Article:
There is also a risk that methane can move up to the surface after the shale has been fractured. The Karoo also has a unique type of underground structure with a lot of channels of underground water, which may present new risks that already established sites in the US haven’t encountered.

There has been speculation that fracking can lead to earthquakes in areas that are at risk.

Opposition to fracking in South Africa questions whether the promise of job creation will be realised. Sites in the US employ people who are highly skilled and trained. In the initial stages of fracking in SA, skilled workers would be imported from overseas. It is hoped that local skills can be improved as fracking progresses.

What do we know about the risks of fracking?

There aren’t any long-term studies or even enough conclusive studies for us to say for sure what the potentials dangers are. Most of the research has been done on fracking activities in the United States, but because of lack of funding, there are not a lot of independent studies being done.

It is not clear from the research whether fracking causes more earthquakes, but the US Geological Services who monitor earthquakes say that fracking can cause small earthquakes and that these are mostly too small to be a problem. These small tremors could potentially damage the protective casing around the wells that prevent leakage.

A recent study showed increased methane levels from fracking in the water supply near gas fields in the US, but there are others that haven’t found any difference. It is also unclear whether the methane was released because of fracking.

Another difficulty is that in some areas there is little or no publicly available data on the levels of methane in areas before fracking to compare with current levels.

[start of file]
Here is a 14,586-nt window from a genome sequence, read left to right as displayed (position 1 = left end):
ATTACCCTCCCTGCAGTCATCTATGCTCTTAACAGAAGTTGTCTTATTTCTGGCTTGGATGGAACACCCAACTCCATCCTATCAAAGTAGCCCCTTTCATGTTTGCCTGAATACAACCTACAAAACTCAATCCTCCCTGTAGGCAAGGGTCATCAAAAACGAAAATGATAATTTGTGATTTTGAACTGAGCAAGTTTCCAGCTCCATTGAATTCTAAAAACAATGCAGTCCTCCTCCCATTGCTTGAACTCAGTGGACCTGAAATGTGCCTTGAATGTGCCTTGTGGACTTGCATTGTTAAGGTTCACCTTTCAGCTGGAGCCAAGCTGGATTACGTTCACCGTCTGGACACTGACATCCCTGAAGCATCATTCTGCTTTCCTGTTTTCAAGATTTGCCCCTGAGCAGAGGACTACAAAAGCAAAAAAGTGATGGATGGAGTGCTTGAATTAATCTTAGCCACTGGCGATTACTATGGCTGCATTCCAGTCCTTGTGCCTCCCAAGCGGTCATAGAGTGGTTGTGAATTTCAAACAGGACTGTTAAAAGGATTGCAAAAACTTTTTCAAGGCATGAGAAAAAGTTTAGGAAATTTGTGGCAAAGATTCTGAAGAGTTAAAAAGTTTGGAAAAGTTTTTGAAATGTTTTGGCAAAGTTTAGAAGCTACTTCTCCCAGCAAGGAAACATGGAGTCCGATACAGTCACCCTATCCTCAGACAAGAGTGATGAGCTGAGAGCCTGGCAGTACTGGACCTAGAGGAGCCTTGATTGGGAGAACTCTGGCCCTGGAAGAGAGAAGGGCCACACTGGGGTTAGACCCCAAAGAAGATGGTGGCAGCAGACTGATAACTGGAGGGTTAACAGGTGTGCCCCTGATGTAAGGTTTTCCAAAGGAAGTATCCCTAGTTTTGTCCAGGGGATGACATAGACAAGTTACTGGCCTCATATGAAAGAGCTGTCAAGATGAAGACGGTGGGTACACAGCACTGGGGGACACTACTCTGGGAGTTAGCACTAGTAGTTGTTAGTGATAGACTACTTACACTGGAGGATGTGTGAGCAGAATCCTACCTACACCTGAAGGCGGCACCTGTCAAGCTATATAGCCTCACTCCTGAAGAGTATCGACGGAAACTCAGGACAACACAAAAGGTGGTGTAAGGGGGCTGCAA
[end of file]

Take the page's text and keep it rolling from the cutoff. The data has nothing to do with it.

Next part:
The highly respected journal Science has recently published a paper looking at the research on fracking and the risks involved in the use of water. It concluded that if the process is tightly monitored and regulated, if wells are maintained to high standards and waste water is properly managed, the risks of groundwater contamination could be reduced. The authors also caution that these risks will increase the longer sites are used for fracking, making research into the risks vital for guiding good management strategies.

What does concern researchers is that as more wells are dug in an area, the risks increase. If fracking happens too close to an old well, which will happen as the natural gas reserves get used up, methane could escape into these old wells, increasing the risks of groundwater contamination.

Does South Africa have the infrastructure and skilled workforce to be able to monitor and plan fracking at the high standard required to minimise the risks?

Who can we trust in the fracking debate?

It is hard to make sense of the fracking debate. The cheerleaders of the pro-fracking groups are often the same people who deny that humans are causing global warming. There is big money in fracking and companies with vested interests are trying to sway public opinion. So far impact studies for fracking in the Karoo are based on estimates, where it seems the best case scenario figures are used by those who support fracking. But anti-fracking groups also make wildly exaggerated claims. Credibility on both sides is close to zero. This debate is a model of how scientific controversies should not be resolved.


The following websites have information on fracking:

Explore shale

US Environmental Protection Agency

International Energy Agency

Shell - the company that intends to frack in the Karoo.

Treasure the Karoo - the strongest opposition to fracking in the Karoo.

TOPICS:  Science